Character design is decent. Asu Futatsuya’s manga design is a lot softer in tone. She uses light colors so the design is a lot gentler. It also screams Shoujo, which is something the anime doesn’t exude. I love her body proportions and she dresses her characters smartly. Subaru’s design is really wonderful in the manga. My first impression is “gawd, he is handsome”, and it’s a shame Asu’s design is washed out in the anime. Subaru comes off more as a sniveling idiot upon first impression, and the anime uses default colors for the characters so they don’t pop out in any manner. They look really rough in the anime, and I can’t believe how a different shade of brown can change a character so much. Subaru’s vulnerable design in the manga gets horribly mangled in the adaptation. There is a certain gentleness to Asu’s work that I truly believed would’ve helped the show. I guess in terms of animation, Usagi Drop’s visual is the vision Asu was going for.
I do think Haru is cute in both versions. Some of the animals could’ve been designed more cleverly in the anime though. The look is flat and one dimensional which is a big oversight for the furry babies.
Animation is also unimpressive. Given the dry and slow pace of the anime, employing different camera angles and using close ups would’ve done wonders to liven up the mundanity of the scenes. Sometimes, scenes aren’t allowed to breathe. We don’t feel the emptiness of the rooms, we don’t feel the comforting aspect of most slice of life shows, and there is just little care given to the animation. I am not a big fan. Sure, it was decent but it could’ve been better. The story deserved better. Kaoru lacked the insight to give the audience a chance to soak up the moments. A lot of heartwarming moments are glossed over, because I think the director just didn’t know how to make them special. Minatsuki’s honest narrative is impactful but the visuals couldn’t properly convey them.
The voice acting is decent. I’m leaning more to good than decent, but I’m also not impressed by it. The voice acting saved the visuals though. A lot of the monologues helped us give insight into the characters. This is especially true for Haru. When the anime shows her point of view, I always look forward to what she has to say and Haruka Yamazaki did a good job of bringing the character to life. It does become grating when the episodes about the cat is too long though. I know this is a nitpick, but I think Haru’s voice acting could’ve been done better. Haruka often overacted for my taste, and some more emotion could’ve been injected to really make an impact. The same goes for Kensho Ono’s Subaru. It was good, but it could’ve been done better. I was never enthralled by the narration. I was impressed by the story itself. I flashback to Honey and Clover and how soulful the narration was there, and I was hoping for a glimpse of that in this anime. Subaru’s lines often had a lot of weight that can strip you down and Kensho could’ve done more to deliver that. Again, it’s a nitpick but the technical aspects of the show didn’t really shine for me.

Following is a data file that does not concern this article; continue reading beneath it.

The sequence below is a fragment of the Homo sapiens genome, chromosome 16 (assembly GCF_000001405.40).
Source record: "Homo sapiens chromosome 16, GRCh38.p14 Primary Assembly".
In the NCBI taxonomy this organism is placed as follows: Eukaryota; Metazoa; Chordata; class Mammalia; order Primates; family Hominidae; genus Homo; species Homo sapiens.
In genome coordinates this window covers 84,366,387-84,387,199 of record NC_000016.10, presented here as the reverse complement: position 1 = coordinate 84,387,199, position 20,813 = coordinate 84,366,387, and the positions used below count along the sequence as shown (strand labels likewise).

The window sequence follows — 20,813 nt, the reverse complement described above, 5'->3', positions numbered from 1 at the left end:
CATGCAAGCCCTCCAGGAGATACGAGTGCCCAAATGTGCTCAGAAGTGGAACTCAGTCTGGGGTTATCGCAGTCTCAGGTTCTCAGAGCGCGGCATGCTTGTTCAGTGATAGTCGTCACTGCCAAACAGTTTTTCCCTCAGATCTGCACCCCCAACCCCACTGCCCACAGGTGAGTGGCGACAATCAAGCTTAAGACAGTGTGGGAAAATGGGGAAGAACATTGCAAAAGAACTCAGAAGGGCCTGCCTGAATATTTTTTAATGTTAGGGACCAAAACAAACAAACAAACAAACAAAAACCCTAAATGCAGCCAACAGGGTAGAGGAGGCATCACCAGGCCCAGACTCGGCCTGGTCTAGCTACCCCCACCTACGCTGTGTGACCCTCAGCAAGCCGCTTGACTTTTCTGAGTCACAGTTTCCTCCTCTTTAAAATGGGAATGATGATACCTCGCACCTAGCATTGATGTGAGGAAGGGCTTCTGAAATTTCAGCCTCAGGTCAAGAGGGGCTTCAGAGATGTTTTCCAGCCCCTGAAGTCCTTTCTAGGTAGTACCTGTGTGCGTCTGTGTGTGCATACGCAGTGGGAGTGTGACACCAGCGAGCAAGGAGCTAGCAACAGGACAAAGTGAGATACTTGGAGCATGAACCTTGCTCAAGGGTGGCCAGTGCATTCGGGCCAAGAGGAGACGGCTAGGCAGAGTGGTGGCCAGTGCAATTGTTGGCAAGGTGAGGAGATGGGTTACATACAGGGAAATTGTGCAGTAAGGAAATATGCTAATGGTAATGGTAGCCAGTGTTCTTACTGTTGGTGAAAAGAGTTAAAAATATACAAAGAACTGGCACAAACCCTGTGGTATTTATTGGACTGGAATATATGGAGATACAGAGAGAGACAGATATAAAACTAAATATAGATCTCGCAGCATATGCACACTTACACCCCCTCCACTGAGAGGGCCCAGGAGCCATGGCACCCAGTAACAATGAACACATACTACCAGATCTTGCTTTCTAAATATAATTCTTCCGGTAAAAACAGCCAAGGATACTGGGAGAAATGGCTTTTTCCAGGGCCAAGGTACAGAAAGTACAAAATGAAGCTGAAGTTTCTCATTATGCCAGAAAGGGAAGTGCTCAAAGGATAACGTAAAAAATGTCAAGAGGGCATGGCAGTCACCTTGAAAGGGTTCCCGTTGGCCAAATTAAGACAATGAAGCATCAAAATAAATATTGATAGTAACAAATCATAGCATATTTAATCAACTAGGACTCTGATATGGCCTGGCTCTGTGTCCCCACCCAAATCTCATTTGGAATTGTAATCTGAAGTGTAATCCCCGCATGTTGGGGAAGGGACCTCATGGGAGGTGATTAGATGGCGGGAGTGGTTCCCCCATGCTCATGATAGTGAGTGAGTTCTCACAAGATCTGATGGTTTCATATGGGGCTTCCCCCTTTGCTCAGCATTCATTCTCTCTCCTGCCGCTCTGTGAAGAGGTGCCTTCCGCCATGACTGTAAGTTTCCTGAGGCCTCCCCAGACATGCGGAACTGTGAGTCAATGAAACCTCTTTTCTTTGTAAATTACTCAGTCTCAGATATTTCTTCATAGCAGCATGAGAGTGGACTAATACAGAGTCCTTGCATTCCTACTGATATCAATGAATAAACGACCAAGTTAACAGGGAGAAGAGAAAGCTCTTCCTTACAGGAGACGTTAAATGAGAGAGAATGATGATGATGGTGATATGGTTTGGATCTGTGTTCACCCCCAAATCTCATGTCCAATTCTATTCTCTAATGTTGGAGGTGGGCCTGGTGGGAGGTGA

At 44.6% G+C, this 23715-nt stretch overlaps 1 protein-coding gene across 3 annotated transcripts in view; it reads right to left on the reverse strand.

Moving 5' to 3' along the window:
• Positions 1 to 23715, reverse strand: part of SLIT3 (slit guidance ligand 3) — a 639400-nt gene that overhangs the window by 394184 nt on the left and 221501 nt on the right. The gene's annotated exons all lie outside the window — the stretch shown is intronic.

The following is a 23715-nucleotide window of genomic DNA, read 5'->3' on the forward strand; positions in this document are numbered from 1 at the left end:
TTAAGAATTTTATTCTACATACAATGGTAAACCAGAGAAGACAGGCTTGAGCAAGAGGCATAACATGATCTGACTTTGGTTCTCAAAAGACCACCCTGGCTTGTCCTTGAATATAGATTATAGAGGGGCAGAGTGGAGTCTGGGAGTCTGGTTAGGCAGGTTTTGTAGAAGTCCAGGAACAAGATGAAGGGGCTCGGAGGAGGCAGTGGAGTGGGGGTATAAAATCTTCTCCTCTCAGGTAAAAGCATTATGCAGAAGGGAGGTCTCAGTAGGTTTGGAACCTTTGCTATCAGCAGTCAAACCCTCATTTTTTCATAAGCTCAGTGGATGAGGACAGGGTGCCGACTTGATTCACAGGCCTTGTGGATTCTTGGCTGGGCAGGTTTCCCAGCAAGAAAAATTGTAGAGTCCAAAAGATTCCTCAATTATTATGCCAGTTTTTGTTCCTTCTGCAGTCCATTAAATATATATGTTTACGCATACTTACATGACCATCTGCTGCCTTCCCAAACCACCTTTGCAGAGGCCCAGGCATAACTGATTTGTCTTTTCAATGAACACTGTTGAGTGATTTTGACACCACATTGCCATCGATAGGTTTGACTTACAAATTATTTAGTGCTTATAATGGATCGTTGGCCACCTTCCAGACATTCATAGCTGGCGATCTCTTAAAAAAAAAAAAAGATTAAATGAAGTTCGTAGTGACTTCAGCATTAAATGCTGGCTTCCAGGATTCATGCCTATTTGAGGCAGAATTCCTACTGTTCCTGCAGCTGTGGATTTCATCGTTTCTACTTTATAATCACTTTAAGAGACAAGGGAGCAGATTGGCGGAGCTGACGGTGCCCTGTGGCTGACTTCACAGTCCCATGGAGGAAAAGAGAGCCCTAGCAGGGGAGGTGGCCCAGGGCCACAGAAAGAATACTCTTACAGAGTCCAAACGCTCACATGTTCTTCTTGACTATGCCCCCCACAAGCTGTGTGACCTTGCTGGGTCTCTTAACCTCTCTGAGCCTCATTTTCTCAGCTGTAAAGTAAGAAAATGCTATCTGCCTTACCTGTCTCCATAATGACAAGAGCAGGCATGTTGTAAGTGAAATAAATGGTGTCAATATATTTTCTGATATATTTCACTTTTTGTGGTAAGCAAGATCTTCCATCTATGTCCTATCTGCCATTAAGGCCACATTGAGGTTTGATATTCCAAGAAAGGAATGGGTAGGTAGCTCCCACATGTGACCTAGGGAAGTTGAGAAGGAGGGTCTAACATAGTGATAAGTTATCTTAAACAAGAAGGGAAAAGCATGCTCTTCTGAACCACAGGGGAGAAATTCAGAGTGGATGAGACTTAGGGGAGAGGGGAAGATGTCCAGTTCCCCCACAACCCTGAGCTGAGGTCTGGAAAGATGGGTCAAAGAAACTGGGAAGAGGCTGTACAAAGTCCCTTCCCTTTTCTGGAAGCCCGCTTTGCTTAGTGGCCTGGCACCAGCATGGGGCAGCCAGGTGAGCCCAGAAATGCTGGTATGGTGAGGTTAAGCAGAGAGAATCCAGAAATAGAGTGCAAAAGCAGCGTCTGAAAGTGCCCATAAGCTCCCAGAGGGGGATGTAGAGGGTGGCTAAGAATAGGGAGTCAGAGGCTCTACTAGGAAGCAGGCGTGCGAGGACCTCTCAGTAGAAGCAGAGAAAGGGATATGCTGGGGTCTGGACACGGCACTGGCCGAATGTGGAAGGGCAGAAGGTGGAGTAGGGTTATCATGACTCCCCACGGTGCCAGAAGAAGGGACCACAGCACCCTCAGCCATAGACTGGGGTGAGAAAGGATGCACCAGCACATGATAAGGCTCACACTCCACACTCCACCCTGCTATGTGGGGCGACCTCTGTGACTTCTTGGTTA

The anime’s OP is “Unknown World” by Schrodinger’s Cat adding Kotringo. It’s a song about overcoming hardships, and I think that’s a wonderful theme for the anime. I also love the vocaloid-like tune it has to it. The OP sequence features a more impressive visual than the anime, and it mostly covers the everyday stuff of Subaru and Haru. There is one scene about Subaru’s writing, but I don’t think it was ever mentioned by the story exactly what kind of novel he wrote. The anime’s ED is “Kimi no Tonari Watashi no Basho” by Yoshino Nanjo. If the OP is about Subaru’s struggle then the ED song is about Haru’s point of view. It’s a cute song, and it’s catchy. It’s about how she’ll never leave his side, and it’s adorable. The ED sequence is also nice, because it featured the visual Asu had in the manga. So in a sense, the truest form of the adaptation is in the ED sequence.
7/10 “The narrative is impactful and the elements of the show sung harmoniously, but the lackluster visuals and production value is noticeable enough to hamper the experience.”
I’d give it a 7.5 to be accurate. There is a lot to like in this anime, but the overall experience is really an uneventful one. It’s a shame since the story had bits of Grave of the Fireflies, She and Her Cat and Natsume’s Book of Friend and yet we ended up with this mundanely average final product. For all the positives though, I’d say give it a go. I recommend it.